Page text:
PUBLISHED: 16:27 28 May 2008 | UPDATED: 09:47 23 August 2010
A TURNER Prize winner hoping to build a 164ft white horse for the Angel of the South sculpture has hit back at criticisms he did not know the symbolic implications. Mark Wallinger s white stallion design in classical repose is up against works from fou
A TURNER Prize winner hoping to build a 164ft white horse for the 'Angel of the South' sculpture has hit back at criticisms he did not know the symbolic implications.
Mark Wallinger's white stallion design in classical repose is up against works from four other artists to create a £2million sculpture in the heart of Ebbsfleet Valley.
It had been claimed that he did not know that a white horse is the symbol of Kent until his design was completed.
He said: "This is very annoying. Of course I know the symbology, it's written into my proposal.
"Unfortunately at the unveiling I was trying to tell an interesting story about why I did it.
"When it was confirmed as the symbol of Kent it was deflating because if that's the symbol of Kent, I had just designed a horse."
Wallinger's white stallion is in a traditional pose with a bridle as opposed to the stallion rearing up on a red background used as the county's symbol.
He said that during internet research he discovered the origins of Hengist and Horsa, two Saxon brothers who landed in Thanet in the 6th century, thought to be the origins of the Kent symbol.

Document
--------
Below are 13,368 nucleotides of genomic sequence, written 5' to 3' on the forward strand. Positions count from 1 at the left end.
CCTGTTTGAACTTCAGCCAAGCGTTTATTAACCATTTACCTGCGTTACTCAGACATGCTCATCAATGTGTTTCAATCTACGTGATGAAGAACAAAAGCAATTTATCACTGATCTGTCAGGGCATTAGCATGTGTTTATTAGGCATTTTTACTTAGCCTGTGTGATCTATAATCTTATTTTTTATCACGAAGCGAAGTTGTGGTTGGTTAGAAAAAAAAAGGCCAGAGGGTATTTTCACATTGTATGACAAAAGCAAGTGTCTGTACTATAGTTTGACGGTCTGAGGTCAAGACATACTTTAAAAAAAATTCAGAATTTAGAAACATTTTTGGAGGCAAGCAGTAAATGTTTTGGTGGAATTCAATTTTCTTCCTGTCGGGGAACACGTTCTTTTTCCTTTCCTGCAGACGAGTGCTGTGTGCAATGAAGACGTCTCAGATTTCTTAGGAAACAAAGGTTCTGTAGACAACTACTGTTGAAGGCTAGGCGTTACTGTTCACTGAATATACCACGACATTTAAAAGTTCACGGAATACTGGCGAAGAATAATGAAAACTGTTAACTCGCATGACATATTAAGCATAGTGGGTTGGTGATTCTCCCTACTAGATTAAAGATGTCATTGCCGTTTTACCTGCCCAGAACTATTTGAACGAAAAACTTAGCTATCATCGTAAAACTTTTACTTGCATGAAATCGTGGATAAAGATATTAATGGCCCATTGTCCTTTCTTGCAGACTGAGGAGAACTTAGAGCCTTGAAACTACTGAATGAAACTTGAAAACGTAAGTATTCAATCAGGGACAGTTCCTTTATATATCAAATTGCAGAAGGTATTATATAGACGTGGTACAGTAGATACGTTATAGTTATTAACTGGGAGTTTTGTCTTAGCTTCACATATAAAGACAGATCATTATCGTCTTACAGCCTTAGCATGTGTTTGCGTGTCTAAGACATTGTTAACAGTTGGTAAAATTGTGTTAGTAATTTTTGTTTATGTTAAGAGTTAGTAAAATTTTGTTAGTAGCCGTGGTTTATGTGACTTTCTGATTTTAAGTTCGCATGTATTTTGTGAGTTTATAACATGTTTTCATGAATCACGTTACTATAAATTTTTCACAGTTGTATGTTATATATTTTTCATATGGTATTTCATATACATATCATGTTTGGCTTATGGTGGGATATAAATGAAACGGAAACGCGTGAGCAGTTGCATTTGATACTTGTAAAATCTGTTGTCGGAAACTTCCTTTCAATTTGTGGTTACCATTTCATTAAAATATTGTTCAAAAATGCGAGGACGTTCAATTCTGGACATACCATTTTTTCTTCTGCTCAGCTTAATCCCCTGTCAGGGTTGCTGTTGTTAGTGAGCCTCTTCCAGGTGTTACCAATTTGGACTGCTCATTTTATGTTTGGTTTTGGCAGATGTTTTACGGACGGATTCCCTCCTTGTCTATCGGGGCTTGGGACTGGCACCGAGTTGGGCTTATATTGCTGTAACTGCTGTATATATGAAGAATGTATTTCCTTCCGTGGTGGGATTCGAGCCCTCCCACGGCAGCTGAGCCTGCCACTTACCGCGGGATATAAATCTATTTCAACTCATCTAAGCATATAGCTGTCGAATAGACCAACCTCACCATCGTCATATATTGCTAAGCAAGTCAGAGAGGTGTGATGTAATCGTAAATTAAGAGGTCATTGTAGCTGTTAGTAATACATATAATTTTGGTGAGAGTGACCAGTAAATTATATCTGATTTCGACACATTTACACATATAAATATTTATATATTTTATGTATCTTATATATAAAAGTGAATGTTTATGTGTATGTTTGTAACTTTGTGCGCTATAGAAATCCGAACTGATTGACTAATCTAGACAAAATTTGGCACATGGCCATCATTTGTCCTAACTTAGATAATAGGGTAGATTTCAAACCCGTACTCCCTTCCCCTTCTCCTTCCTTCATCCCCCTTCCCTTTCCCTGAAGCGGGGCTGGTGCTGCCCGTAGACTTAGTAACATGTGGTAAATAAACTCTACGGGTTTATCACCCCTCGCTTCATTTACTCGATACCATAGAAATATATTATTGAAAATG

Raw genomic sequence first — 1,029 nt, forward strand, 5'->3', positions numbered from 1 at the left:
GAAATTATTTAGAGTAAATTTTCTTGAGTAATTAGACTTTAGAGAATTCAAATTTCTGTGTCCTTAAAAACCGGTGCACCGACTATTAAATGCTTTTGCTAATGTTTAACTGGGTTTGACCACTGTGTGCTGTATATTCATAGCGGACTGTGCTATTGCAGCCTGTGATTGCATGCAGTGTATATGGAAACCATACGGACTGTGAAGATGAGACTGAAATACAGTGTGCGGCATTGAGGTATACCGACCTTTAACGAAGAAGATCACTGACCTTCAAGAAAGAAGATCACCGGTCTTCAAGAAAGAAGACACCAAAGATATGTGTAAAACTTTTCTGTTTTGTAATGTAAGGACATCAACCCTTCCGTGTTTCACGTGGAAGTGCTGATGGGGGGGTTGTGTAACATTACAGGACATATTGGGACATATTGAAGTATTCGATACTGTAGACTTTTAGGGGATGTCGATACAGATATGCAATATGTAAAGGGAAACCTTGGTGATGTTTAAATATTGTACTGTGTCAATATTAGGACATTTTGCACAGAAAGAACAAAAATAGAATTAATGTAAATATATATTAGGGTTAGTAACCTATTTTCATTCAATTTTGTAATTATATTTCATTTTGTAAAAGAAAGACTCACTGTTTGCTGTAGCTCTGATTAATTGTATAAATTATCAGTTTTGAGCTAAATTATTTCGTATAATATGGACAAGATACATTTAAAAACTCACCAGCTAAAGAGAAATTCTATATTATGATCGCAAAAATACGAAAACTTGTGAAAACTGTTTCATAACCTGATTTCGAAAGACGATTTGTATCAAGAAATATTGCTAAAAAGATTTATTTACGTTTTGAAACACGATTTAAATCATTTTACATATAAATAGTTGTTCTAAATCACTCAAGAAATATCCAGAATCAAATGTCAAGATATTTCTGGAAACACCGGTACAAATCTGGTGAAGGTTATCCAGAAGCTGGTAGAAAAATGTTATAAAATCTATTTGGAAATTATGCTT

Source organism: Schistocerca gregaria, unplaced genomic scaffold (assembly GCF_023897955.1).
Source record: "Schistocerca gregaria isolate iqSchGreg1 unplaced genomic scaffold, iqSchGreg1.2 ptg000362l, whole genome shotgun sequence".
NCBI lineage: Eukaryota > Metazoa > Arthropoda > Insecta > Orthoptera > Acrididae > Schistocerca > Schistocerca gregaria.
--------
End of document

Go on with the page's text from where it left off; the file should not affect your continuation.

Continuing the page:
He said: "There were various reasons why I chose the horse and later in the day the Invicta thing came up.
"I went to Dartford library to research the history of the area. That confirmed some things I already knew - the chalk, figures cut from the Downs. It did seem serendipity that I would find it was on every Kent council letter head."
He added: "The pose of the horse is very important to me, it's how they are normally photographed, but it's also a horse in a field. That has integrity, it's uncanny, it has a certain magic.
"It's very difficult to sum up the reasons why I came up with the idea."
His work from 2001, Ghost, depicts a white horse rearing up taken from an 18th century painting by George Stubbs, Whistlejacket.
Wallinger turned the nine-foot image of a dark-bay stallion into a black and white photograph, then a negative, reversing the tonality and the colour of the stallion.
Wallinger said: "I had already created a horse rearing up so to re-produce the coat of arms of a county wouldn't have been very interesting."
If you value what this story gives you, please consider supporting the Gravesend Reporter. Click the link in the orange box above for details.